There are few things more glorious in cinema than the Coen Bros hitting on all cylinders in a comedy. It’s been too long since we’ve had the pleasure of sitting in a theater and having the Coens make us roar with laughter at their acerbic insights into the most petty and stupid aspects of human nature – since 2000’s O Brother, Where Art Though?, in fact – and Burn After Reading is a true return to form. Hell, it may blow away the form.
It’s almost certainly the Coens’ most acidic comedy. Always known for laughing at instead of with their characters, the Coens go above and beyond in Burn After Reading, creating a tapestry of idiots and failures, and the few characters who do come across sympathetically get horrifically brutalized in one way or another. This comedy is black as they come, with a serious side of misanthropy. And it’s completely brilliant.
The film takes its time getting started, setting up the web of idiots who will play out one of the more amazing third acts in recent history. But there’s not a wasted moment in the film – everything that is set up in the beginning comes back to play later. The tightness of the script is a marvel, and with that kind of tightness you can get amazing comedic pay-offs; only in a movie as well put together as this would something as simple as George Clooney coming out of a house in a jogging outfit elicit a major laugh. The jokes build slowly, but when they start coming they left me wheezing for breath as the Coens again weaved their deadpan magic in the smallest of ways, never calling attention to punchlines, letting the hilarity work on its own. On top of that I’ll bet that a second viewing reveals hidden joke bombs in the first act that you wouldn’t get until you’ve seen the whole film – it’s just that well structured.
George Clooney more than makes up for Intolerable Cruelty here, and once again Frances McDormand proves her brilliance, but the real MVP might be Brad Pitt, in his first outing with the Coens. His Chad Feldheimer, a completely dim and possibly asexual gym employee, is both frustratingly stupid and loveable at once. Pitt manages to take traits that should be Saturday Night Live skit stale and turn them into not only funny bits, but charming little character moments. Once again it’s surprising; I don’t know what it is about Pitt, but every time he’s really good I find myself sort of shocked, despite being an avowed fan of his work. It’s exactly the opposite of his pal Clooney, from whom you just expect great work.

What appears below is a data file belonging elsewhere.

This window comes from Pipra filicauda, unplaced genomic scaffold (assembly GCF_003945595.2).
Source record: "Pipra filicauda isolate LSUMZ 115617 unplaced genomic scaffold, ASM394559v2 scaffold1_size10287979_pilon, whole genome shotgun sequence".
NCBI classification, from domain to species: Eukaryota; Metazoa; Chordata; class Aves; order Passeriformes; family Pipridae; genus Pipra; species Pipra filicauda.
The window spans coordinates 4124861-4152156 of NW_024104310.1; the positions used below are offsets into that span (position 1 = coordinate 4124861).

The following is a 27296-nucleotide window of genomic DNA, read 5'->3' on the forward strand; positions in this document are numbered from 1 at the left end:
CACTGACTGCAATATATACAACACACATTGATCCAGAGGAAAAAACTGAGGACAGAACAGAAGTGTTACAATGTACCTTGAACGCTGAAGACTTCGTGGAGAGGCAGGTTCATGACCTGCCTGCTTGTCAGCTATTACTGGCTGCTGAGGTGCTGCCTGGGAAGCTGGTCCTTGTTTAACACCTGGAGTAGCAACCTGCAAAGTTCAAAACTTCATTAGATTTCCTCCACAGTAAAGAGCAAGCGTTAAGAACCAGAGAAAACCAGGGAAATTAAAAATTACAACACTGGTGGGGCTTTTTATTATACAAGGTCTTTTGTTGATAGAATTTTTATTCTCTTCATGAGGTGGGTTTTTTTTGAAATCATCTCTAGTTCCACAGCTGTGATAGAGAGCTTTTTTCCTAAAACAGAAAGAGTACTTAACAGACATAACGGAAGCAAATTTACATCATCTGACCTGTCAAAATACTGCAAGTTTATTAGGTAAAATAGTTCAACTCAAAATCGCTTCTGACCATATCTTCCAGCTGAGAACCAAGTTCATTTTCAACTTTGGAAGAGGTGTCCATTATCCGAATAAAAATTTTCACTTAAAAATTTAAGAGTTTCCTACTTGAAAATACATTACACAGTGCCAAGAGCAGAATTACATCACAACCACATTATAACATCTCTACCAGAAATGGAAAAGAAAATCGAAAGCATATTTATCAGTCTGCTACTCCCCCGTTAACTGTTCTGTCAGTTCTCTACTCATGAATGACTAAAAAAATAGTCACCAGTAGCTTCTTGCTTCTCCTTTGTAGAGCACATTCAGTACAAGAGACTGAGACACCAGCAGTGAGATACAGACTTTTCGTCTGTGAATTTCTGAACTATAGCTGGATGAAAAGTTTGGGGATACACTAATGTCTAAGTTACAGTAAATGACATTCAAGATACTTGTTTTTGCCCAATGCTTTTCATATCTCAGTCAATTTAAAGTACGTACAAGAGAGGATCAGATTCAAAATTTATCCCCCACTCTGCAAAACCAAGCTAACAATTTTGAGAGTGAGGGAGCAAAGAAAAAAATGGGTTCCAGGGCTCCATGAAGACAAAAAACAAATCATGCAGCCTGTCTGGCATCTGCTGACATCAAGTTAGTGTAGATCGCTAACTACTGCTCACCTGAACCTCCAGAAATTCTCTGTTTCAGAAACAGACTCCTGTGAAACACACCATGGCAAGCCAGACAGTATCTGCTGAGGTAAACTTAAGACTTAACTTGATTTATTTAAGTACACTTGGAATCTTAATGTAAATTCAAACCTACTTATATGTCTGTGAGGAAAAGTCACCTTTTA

But I feel unfair singling out just Pitt. The cast is stuffed with terrific actors delivering amazing performances. There’s a whole other movie to be made about JK Simmons and David Rasche at the CIA. John Malkovich proves that smart people can be really dumb as well, giving a venomous performance that is equal parts pathetic and hateful. And Richard Jenkins is almost heart breaking, an incredible feat in a film that seems unwilling to get too close to real emotions. And Tilda Swinton – I don’t want to give anything away in this film (it really has quite a few moments that, if spoiled, would ruin it for you), but the reveal of her career is just an incredible joke. She’s even more of an ice queen here than in Narnia.
In some ways Burn After Reading is a strange mirror of No Country For Old Men. Both films find the Coens at their most cynical, both films feature completely ineffective police/investigative work, and both films have moments of shocking violence that leave audiences reeling (although the Coens give you the violence onscreen here. Mostly. Once again, some characters get their stories – and their lives – wrapped up way off screen). And both films have abrupt endings, although the ending of Burn After Reading – in which everything gets wrapped up and nothing is learned – almost feels like the Coens commenting on the people who hated the end of No Country.
Walking out of Burn After Reading I heard people still laughing after the credits rolled and as they got to their cars. It’s a film that sticks with you, that plays the great bits over and over. I can’t believe that there are any negative reviews for this movie out there; surely anyone who doesn’t like Burn After Reading is getting hung up on the idea of the Coens ‘growing’ after the serious triumph of No Country For Old Men, but who really wants that? Anyway, it isn’t like this film doesn’t show major signs of growth – imagine The Big Lebowski or Raising Arizona where almost none of the characters are sympathetic. They’ve grown more curmudgeonly over time!
Lebowski and Arizona are the best points of comparison. Imagine if you will a rollickingly hilarious version of Blood Simple, perhaps. With the one-two punch of No Country and Burn After Reading the Coens have completely erased any fears that The Ladykillers and Intolerable Cruelty may have instilled in us. The game? They don’t just have it, they define it. With Burn After Reading, perhaps their funniest movie ever, they continue to redefine it. Set aside the DVD money now – Burn After Reading is the new Coen Bros classic that you’ll be quoting ad nauseum for the next decade.